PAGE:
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Why Learning with Horses Began

The summer before I was fourteen I inherited a horse, a very wild uncooperative horse. I say inherited but really it came to me by default.

My brother and sister had clubbed together to buy a cheap horse, what they hadn't bargained on was it was cheap because it had been through every dealers yard in the area and no one could "break" her. The only things that ever got broken were their wills and their hearts as day after day they limped home, battered, bruised and increasingly hopeless. Finally the decision was taken to send her back.

The night before the transporter was due to collect her, she put her foot down a field drain and badly cut her leg. She was unable to travel. She wouldn't let either my brother or sister near her. At first she didn't let me up close, bit by bit as I cleaned her wounds and cared for her injuries we built up an understanding. I loved this horse and as she responded to me a strong bond formed between us. By the time she had recovered, my mum hadn't the heart to see what had become "Lees horse" sold , so she gave Kim and Gary the money they had paid for her and she became mine.

From this nervous, fearful and defiant horse I learned so much. If I was annoyed for any reason, I couldn't get near her. If I was impatient, she got rattled and sweated up. When I was calm and relaxed she would follow me, if I lifted my foot she would hold up her hoof till I put my foot down. If I believed we could do something, she did it. She recognised and responded to my emotional and mental energy before I was aware I had any! She taught me self awareness; it was as simple and life changing as that.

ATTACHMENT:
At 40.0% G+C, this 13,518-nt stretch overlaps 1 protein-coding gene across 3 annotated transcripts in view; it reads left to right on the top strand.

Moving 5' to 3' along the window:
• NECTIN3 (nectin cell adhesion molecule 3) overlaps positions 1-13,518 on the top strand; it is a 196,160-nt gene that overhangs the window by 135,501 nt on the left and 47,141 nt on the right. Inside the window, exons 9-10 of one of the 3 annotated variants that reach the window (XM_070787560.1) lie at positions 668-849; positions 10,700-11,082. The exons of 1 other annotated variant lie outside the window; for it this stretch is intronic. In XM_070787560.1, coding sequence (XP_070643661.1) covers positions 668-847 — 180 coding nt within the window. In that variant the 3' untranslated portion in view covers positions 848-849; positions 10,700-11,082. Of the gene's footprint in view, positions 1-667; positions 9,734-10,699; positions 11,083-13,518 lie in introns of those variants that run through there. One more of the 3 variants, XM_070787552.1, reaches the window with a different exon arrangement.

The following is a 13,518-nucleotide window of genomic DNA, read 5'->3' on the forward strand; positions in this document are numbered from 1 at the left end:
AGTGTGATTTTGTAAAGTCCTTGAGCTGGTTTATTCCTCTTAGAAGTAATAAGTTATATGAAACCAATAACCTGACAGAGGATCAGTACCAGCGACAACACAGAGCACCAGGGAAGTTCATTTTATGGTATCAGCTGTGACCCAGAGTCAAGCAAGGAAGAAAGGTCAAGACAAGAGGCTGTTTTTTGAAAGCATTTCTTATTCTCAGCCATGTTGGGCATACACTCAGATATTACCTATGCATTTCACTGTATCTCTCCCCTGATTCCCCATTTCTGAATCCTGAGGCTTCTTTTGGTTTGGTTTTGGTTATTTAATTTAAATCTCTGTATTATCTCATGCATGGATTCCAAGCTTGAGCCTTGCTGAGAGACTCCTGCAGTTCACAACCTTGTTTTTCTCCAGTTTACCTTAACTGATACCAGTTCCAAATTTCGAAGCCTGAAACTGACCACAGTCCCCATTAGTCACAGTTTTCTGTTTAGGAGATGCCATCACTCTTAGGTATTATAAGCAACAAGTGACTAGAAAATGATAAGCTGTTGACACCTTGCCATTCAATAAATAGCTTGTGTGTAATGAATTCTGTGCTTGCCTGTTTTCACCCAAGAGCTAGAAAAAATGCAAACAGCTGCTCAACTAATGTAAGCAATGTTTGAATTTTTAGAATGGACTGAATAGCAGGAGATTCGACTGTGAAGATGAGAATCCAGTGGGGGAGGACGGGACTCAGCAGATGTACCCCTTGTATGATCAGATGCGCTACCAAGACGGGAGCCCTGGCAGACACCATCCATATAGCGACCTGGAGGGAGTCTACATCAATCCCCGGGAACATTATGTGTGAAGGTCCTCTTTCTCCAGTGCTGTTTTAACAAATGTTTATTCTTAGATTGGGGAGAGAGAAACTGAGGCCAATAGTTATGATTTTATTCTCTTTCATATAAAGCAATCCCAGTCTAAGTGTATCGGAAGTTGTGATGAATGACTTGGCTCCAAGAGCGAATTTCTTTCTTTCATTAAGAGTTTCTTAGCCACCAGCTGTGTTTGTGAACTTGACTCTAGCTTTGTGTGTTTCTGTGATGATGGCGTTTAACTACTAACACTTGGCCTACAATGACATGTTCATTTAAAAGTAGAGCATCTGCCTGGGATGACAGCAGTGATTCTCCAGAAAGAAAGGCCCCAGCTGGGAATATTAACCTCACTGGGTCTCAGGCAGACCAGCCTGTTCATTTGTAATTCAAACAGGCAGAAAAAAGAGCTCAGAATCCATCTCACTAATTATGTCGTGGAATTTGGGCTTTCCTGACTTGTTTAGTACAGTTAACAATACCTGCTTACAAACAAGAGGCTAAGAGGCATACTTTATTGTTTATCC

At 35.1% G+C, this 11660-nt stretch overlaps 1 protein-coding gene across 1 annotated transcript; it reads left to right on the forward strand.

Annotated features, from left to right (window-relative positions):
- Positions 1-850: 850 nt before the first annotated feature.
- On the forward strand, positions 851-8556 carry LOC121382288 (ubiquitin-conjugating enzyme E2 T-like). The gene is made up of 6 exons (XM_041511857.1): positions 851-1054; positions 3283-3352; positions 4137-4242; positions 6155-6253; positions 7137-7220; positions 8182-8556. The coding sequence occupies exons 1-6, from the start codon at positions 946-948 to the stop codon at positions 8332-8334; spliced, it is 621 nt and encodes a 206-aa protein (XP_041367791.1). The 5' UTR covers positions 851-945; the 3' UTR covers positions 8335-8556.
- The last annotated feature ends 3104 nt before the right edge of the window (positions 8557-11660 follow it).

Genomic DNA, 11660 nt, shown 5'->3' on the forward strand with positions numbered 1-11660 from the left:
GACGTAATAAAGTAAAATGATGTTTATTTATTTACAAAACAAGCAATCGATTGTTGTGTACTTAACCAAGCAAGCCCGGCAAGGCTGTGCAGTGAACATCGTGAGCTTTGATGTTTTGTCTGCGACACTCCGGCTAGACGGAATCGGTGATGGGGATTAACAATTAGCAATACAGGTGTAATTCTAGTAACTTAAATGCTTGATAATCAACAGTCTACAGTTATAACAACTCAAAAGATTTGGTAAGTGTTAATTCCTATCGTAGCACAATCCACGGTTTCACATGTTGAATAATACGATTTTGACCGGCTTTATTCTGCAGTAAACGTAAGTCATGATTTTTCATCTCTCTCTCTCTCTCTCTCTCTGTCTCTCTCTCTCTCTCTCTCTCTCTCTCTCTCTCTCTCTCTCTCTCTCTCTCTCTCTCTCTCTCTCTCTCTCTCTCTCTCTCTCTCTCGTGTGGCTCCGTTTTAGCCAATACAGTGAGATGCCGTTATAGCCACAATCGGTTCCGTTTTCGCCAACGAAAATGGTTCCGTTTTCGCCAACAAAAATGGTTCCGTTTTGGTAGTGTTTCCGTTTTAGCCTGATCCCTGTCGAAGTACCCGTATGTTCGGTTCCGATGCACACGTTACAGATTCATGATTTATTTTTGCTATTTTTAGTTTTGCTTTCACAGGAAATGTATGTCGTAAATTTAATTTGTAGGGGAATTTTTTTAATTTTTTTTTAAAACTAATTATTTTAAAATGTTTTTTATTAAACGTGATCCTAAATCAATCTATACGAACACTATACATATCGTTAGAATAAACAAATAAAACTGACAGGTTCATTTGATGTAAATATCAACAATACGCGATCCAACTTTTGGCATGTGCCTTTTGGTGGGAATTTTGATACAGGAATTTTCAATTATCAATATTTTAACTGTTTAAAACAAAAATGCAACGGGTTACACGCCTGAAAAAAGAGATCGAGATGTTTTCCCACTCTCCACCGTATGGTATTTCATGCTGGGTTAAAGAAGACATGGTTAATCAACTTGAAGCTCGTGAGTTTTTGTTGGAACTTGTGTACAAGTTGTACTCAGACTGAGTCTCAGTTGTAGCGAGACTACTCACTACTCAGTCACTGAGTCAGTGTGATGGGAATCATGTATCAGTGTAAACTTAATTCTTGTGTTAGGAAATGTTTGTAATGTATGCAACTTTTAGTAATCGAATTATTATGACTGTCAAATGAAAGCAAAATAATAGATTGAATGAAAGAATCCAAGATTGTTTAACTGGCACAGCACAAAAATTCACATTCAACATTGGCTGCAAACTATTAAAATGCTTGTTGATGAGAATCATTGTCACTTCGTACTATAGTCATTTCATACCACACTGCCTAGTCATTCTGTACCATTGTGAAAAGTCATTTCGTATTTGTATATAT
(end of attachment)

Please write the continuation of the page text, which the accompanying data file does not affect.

Over time I developed an understanding of the strengths of emotional intelligence. I learned how to control the silent messages I gave out, how to remain calm, even when my brain told me to be afraid. I learned how to show leadership without causing fear, how to give directions without causing stress. I learned far more about how to harness who I could be by being with this horse than I ever learned by being taught by people.

Six years later I joined Thames valley Police, where as a nineteen year old, alone out on foot patrol I met many new challenging and sometimes intimidating situations. The lessons my horse taught me were invaluable. I knew how to be calm, be in control without being aggressive; this meant I could do my job in a peaceful, productive way. Three years later, I left the Police Force to return to education and then on to work with horses, continuing this work until my mid thirties. Whenever I need to find solution and deal with demanding situations I know, thanks to the lessons I have learned from horses, I have the personal resources to succeed.

After a career change in my late thirties I began focusing on working with people rather than horses, helping them develop communication, team building and leadership skills. I have worked for Careers Scotland and Community Learning and Development as well as private training companies and companies with charitable status. I found that no matter the sector I worked in, similar needs prevailed and traditional methods of raising self awareness, leadership skills and team building were having limited success.

One night I found an article in the Herald on Equine Assisted Guidance and Learning, the links lead me to learn more, go on courses, read all I could find on the subject and finally go to Poland for the European Conference on Horse Assisted Education, I then attended the "Train the Trainers" course with Gerhard and Karin Krebs, the German founders of the European Association Of Horse Assisted Education. Here was a system which used horses to teach business people "human skills", communication, leadership, teambuilding, all taught through an experiential learning programme using the interaction of human and horses as a metaphor representing people and business. At last I found effective training with sustainable results which I wanted to be involved with.